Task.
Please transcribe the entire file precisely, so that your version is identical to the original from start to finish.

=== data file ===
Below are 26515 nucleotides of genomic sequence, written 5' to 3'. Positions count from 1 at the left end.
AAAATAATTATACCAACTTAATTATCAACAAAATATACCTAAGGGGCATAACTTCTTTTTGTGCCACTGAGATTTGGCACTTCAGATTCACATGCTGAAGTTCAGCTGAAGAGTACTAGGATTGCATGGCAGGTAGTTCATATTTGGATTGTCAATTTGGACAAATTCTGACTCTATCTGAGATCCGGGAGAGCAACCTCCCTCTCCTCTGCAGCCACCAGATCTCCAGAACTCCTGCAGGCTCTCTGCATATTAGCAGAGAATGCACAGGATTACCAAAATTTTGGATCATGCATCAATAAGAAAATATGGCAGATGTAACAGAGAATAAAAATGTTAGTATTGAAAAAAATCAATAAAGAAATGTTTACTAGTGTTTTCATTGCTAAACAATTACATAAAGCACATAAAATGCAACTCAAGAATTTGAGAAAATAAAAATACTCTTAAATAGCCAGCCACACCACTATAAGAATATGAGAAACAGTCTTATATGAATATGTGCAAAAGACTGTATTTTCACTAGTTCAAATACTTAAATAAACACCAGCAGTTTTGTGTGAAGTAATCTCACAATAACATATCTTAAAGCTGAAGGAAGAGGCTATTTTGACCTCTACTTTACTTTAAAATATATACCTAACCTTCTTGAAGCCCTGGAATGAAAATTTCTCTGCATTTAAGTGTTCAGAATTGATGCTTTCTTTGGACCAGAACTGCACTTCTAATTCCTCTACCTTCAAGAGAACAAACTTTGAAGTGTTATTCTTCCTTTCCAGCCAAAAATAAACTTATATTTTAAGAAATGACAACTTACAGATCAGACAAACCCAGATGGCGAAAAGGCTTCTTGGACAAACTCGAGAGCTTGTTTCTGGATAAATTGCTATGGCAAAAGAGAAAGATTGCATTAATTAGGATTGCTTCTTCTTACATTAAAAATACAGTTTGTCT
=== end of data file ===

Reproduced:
Below are 26515 nucleotides of genomic sequence, written 5' to 3'. Positions count from 1 at the left end.
AAAATAATTATACCAACTTAATTATCAACAAAATATACCTAAGGGGCATAACTTCTTTTTGTGCCACTGAGATTTGGCACTTCAGATTCACATGCTGAAGTTCAGCTGAAGAGTACTAGGATTGCATGGCAGGTAGTTCATATTTGGATTGTCAATTTGGACAAATTCTGACTCTATCTGAGATCCGGGAGAGCAACCTCCCTCTCCTCTGCAGCCACCAGATCTCCAGAACTCCTGCAGGCTCTCTGCATATTAGCAGAGAATGCACAGGATTACCAAAATTTTGGATCATGCATCAATAAGAAAATATGGCAGATGTAACAGAGAATAAAAATGTTAGTATTGAAAAAAATCAATAAAGAAATGTTTACTAGTGTTTTCATTGCTAAACAATTACATAAAGCACATAAAATGCAACTCAAGAATTTGAGAAAATAAAAATACTCTTAAATAGCCAGCCACACCACTATAAGAATATGAGAAACAGTCTTATATGAATATGTGCAAAAGACTGTATTTTCACTAGTTCAAATACTTAAATAAACACCAGCAGTTTTGTGTGAAGTAATCTCACAATAACATATCTTAAAGCTGAAGGAAGAGGCTATTTTGACCTCTACTTTACTTTAAAATATATACCTAACCTTCTTGAAGCCCTGGAATGAAAATTTCTCTGCATTTAAGTGTTCAGAATTGATGCTTTCTTTGGACCAGAACTGCACTTCTAATTCCTCTACCTTCAAGAGAACAAACTTTGAAGTGTTATTCTTCCTTTCCAGCCAAAAATAAACTTATATTTTAAGAAATGACAACTTACAGATCAGACAAACCCAGATGGCGAAAAGGCTTCTTGGACAAACTCGAGAGCTTGTTTCTGGATAAATTGCTATGGCAAAAGAGAAAGATTGCATTAATTAGGATTGCTTCTTCTTACATTAAAAATACAGTTTGTCT